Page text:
Beware of Childhood Obesity
Parents and Grandparents are the Key!
As seen in LIVING WELL Magazine
One out of four kindergarteners is overweight in America. A balanced diet and being physically active help children: grow properly, learn and excel in school, and build strong bones and muscles. Furthermore, it helps children have controlled energy, maintain a healthy weight, and avoid weight-related diseases like type 2 diabetes, sleep disorders, and high blood pressure. Plus, a balanced diet and physical activity help children get plenty of nutrients to strengthen their immune system and avoid illness, and feel good about themselves.
Specific goals that are advised by national healthcare guidelines include five servings (½ a cup each) of fruits and vegetables each day, two hours or less of screen time (TV, computer, video games) per day, and one hour of physical activity per day. Further guidelines include zero sugar sweetened beverages, nine hours of sleep each night, and remove TV and computer from the child’s bedroom. Plus, it is advised to eat breakfast daily, limit eating out (especially at fast-food restaurants), have regular family meals together, and limit portion sizes.
Parents need to be role models for their children because nutrition and physical activity are a family issue, not only a child’s. For example, parents are responsible for what food is available in the house and what food is offered at meals. One major common barrier is when a parent or grandparent shows “love” with extra food or treats. This defeats mentoring.
First, we as parents need to recognize when our child’s weight is becoming a problem. Review the cdc.gov website for height and growth charts. Second, we need to understand the physical and psychological effects of obesity for children. Third, we need to realize the health implications.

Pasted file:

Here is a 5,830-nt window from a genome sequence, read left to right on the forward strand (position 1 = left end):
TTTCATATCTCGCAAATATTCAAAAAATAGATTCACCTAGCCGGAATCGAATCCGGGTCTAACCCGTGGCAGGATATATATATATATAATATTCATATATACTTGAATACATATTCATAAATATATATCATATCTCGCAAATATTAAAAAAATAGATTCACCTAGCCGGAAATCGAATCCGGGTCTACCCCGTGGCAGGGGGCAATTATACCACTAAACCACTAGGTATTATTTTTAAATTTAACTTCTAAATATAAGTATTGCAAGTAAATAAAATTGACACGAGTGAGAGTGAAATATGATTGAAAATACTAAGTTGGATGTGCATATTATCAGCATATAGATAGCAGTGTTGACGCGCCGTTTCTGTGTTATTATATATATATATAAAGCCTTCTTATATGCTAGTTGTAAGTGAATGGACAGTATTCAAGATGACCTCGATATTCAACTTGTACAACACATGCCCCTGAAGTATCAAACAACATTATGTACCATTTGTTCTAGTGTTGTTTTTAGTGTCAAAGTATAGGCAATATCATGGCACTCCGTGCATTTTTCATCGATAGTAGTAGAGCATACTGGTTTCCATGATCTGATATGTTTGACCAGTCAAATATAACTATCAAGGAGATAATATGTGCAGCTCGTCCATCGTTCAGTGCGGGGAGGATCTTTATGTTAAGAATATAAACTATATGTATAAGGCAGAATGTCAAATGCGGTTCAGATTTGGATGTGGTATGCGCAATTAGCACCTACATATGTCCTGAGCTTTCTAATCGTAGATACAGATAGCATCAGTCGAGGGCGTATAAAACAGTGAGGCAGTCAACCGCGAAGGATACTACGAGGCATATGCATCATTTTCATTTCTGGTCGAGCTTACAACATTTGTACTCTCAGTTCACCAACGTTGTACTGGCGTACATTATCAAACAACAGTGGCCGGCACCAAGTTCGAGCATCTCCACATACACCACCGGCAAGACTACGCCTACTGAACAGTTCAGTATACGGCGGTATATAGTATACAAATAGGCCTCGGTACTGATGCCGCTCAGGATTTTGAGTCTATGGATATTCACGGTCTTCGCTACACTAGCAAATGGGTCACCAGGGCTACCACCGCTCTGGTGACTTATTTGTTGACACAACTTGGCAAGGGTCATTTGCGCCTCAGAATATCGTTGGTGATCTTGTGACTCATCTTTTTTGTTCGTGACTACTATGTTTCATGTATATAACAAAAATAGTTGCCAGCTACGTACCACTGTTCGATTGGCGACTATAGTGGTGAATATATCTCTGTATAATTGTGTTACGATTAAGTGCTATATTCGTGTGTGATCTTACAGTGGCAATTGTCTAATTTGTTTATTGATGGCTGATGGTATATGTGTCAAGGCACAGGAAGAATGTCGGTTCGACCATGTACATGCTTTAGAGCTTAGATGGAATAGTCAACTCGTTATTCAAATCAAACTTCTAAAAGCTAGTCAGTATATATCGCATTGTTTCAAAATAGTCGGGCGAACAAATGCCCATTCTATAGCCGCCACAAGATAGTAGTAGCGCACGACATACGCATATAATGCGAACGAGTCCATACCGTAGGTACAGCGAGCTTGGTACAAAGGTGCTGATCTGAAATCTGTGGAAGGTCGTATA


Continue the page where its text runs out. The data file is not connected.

Set specific ideas for making changes as a family in nutrition and exercise. Small steps do make a life-long difference. Change specific behaviors, such as turning the TV off at meal time. Next, identify barriers and helpful strategies. Get grandparents involved. Check out physical activity programs or gyms in the local community.
What make programs ideal are ones that are close to home, free or low-cost, and provide activities for the whole family. Also, ideal programs have childcare available for younger children, accommodate schedules of working parents, and have flexible times for enrollment/participation. Suggestions for increasing activities at home could be that children take a walk with their family after supper, play with their pet outdoors, play tag, take a bike ride, turn on music and dance, jump rope, play Frisbee, take the stairs, and park the car at the end of the parking lot. Use a pedometer to track the level of activity and make it a family competition. Choose toys and games that promote physical activity. Make physical activity a daily routine.
For encouraging healthy nutrition keep a bowl of fresh fruits on the counter. Refrigerate cut up fruits and vegetables in small bags for easy snacks. Serve fruits and vegetables at every meal. Top off cereal with fruits. Add frozen fruits to smoothies. Set a good example. Snack on fruit. Let children choose which fruits and vegetables to serve and how to incorporate them into their favorite meals. Make fruits and vegetables fun. Try dressing up sandwiches with faces and smiles made from fruit and vegetables. Popcorn makes a great high fiber snack. Find what works for your family.
Resources for more information are:
Find local resources such as the YMCA, Boys & Girls Clubs of America, parks and recreation centers, schools, churches, and hospital-supported weight-management programs that offer great support.
The key is the parent in making physical activity and healthy eating fun and positive. This is critical for weight management early on and life-long. Make gradual changes over time and children adapt well.